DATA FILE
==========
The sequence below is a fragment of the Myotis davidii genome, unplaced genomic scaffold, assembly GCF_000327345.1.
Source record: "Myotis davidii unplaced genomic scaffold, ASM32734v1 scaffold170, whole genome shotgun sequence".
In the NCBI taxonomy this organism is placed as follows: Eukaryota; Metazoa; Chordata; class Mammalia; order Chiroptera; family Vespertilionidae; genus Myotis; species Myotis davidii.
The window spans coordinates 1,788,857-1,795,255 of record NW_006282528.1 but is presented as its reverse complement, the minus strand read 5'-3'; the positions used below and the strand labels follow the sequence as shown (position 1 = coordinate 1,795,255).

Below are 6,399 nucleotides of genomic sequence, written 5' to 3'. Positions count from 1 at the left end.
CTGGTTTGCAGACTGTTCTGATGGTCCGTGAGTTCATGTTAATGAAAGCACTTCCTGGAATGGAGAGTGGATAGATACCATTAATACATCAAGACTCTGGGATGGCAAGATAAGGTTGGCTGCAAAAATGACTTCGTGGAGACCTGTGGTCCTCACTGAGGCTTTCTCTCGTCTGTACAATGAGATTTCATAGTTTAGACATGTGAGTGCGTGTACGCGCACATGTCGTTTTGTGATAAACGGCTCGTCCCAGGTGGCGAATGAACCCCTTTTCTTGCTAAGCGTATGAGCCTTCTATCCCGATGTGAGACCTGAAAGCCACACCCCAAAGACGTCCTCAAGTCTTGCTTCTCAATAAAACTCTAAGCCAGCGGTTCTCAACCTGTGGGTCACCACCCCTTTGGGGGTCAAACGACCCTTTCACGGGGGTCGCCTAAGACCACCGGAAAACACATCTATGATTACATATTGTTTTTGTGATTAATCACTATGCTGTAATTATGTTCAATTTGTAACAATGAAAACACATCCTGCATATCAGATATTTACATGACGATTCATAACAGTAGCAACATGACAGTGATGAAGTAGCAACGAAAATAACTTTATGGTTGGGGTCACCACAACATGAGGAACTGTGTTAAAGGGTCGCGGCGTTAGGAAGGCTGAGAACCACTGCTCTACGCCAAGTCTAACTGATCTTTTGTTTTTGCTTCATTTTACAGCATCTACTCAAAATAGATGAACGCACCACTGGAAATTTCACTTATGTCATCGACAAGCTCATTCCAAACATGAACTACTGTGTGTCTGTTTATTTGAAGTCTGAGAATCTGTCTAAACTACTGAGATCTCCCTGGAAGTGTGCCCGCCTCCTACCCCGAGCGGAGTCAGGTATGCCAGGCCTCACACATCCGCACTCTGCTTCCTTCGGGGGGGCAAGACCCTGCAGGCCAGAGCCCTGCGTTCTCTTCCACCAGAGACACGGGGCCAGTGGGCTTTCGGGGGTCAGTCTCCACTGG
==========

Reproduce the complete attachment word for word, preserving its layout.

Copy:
The sequence below is a fragment of the Myotis davidii genome, unplaced genomic scaffold, assembly GCF_000327345.1.
Source record: "Myotis davidii unplaced genomic scaffold, ASM32734v1 scaffold170, whole genome shotgun sequence".
In the NCBI taxonomy this organism is placed as follows: Eukaryota; Metazoa; Chordata; class Mammalia; order Chiroptera; family Vespertilionidae; genus Myotis; species Myotis davidii.
The window spans coordinates 1,788,857-1,795,255 of record NW_006282528.1 but is presented as its reverse complement, the minus strand read 5'-3'; the positions used below and the strand labels follow the sequence as shown (position 1 = coordinate 1,795,255).

Below are 6,399 nucleotides of genomic sequence, written 5' to 3'. Positions count from 1 at the left end.
CTGGTTTGCAGACTGTTCTGATGGTCCGTGAGTTCATGTTAATGAAAGCACTTCCTGGAATGGAGAGTGGATAGATACCATTAATACATCAAGACTCTGGGATGGCAAGATAAGGTTGGCTGCAAAAATGACTTCGTGGAGACCTGTGGTCCTCACTGAGGCTTTCTCTCGTCTGTACAATGAGATTTCATAGTTTAGACATGTGAGTGCGTGTACGCGCACATGTCGTTTTGTGATAAACGGCTCGTCCCAGGTGGCGAATGAACCCCTTTTCTTGCTAAGCGTATGAGCCTTCTATCCCGATGTGAGACCTGAAAGCCACACCCCAAAGACGTCCTCAAGTCTTGCTTCTCAATAAAACTCTAAGCCAGCGGTTCTCAACCTGTGGGTCACCACCCCTTTGGGGGTCAAACGACCCTTTCACGGGGGTCGCCTAAGACCACCGGAAAACACATCTATGATTACATATTGTTTTTGTGATTAATCACTATGCTGTAATTATGTTCAATTTGTAACAATGAAAACACATCCTGCATATCAGATATTTACATGACGATTCATAACAGTAGCAACATGACAGTGATGAAGTAGCAACGAAAATAACTTTATGGTTGGGGTCACCACAACATGAGGAACTGTGTTAAAGGGTCGCGGCGTTAGGAAGGCTGAGAACCACTGCTCTACGCCAAGTCTAACTGATCTTTTGTTTTTGCTTCATTTTACAGCATCTACTCAAAATAGATGAACGCACCACTGGAAATTTCACTTATGTCATCGACAAGCTCATTCCAAACATGAACTACTGTGTGTCTGTTTATTTGAAGTCTGAGAATCTGTCTAAACTACTGAGATCTCCCTGGAAGTGTGCCCGCCTCCTACCCCGAGCGGAGTCAGGTATGCCAGGCCTCACACATCCGCACTCTGCTTCCTTCGGGGGGGCAAGACCCTGCAGGCCAGAGCCCTGCGTTCTCTTCCACCAGAGACACGGGGCCAGTGGGCTTTCGGGGGTCAGTCTCCACTGG